Julia A. Clancy-Smith

Current Fellow

Fellow: Awarded 2017

Field of Study: Intellectual and Cultural History

Competition: US & Canada

Julia Clancy-Smith is a Regents Professor of History at the University of Arizona, Tucson. She obtained the PhD in History from UCLA and the MA as well as the BS in Foreign Service from Georgetown University. She is the author of: Mediterraneans: North Africa and Europe in an Age of Migration, c. 1800-1900 (University of California Press, 2010) and Rebel and Saint: Muslim Notables, Populist Protest, Colonial Encounters (Algeria and Tunisia, 1800-1904) (California, 1994) as well as the co-editor and author of Walls of Algiers: Narratives of the City in Text and Image (Los Angeles: Getty Research Institute, 2009) and Domesticating the Empire: Languages of Gender, Race, and Family Life in French and Dutch Colonialism, 1830-1962 (The University Press of Virginia, 1998). She recently published an Occasional Paper with the Georgetown Press (2014), Tunisian Revolutions: Reflections on Seas, Coasts, and Interiors, and co-authored The Middle East and North Africa: A History in Documents (Oxford, 2013), which won the first Middle East Studies Association “Education Book Award.” Clancy-Smith is currently completing a co-authored text entitled, North Africa: from Carthage and Queen Dido to the Arab Spring (Cambridge, 2018) and a monograph, From Household to Schoolroom: Women, Gender, and Education in North Africa, Europe, and the Mediterranean, c. 1900-present.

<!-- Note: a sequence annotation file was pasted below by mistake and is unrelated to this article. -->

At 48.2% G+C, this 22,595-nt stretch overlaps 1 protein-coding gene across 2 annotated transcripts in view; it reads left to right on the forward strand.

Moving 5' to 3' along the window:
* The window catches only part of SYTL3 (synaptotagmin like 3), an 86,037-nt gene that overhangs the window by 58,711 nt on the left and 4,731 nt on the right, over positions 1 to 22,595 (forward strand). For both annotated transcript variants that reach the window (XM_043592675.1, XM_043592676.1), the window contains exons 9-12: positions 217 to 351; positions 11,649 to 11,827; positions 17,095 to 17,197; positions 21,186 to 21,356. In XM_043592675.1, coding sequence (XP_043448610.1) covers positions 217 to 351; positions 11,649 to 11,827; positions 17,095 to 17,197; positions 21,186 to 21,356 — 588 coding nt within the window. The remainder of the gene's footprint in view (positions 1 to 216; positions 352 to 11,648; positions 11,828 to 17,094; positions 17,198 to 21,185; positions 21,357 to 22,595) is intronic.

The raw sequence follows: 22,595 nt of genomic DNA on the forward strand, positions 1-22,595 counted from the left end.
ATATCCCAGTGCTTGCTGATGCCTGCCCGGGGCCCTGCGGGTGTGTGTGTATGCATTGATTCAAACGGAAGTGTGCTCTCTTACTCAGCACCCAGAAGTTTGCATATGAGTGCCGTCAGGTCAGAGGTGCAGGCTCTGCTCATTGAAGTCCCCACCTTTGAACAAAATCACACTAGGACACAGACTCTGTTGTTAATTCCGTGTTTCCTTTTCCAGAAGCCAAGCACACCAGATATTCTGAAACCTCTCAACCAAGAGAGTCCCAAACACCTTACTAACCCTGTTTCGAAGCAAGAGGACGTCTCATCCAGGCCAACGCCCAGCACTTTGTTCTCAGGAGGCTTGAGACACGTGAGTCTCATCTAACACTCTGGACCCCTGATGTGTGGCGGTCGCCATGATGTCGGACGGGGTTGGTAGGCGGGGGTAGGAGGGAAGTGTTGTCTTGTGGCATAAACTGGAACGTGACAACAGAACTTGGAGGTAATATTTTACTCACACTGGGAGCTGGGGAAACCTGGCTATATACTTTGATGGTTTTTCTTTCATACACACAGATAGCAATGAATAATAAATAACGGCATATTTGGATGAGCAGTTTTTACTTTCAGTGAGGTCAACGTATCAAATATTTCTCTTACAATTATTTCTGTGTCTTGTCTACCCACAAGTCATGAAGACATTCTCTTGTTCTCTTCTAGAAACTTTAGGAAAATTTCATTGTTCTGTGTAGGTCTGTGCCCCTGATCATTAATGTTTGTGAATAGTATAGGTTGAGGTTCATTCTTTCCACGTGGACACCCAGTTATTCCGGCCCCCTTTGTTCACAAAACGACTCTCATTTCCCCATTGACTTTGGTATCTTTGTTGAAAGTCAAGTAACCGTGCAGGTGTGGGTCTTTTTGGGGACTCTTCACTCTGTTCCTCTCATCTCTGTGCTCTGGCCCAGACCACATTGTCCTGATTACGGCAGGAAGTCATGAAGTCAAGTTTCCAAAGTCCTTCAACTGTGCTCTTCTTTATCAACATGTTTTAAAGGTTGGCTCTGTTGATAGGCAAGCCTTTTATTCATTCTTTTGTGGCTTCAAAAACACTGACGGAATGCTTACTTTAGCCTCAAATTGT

Clancy-Smith has been a visiting professor at the American University in Cairo and the Université de Provence/CNRS in Aix-en-Provence; she also held the “Visiting Chair in Women’s Studies” at Marquette University. She was a scholar in residence at the National Humanities Center [North Carolina]; the Institute for Advanced Study, School of Social Science, Princeton; and the Woodrow Wilson International Center for Scholars, Washington, DC. She has lectured widely in Africa, the Middle East, and Europe and participated in numerous NEH summer institutes devoted to teaching World and Women’s History in relation to the Middle East/North Africa, Islam, and the Mediterranean.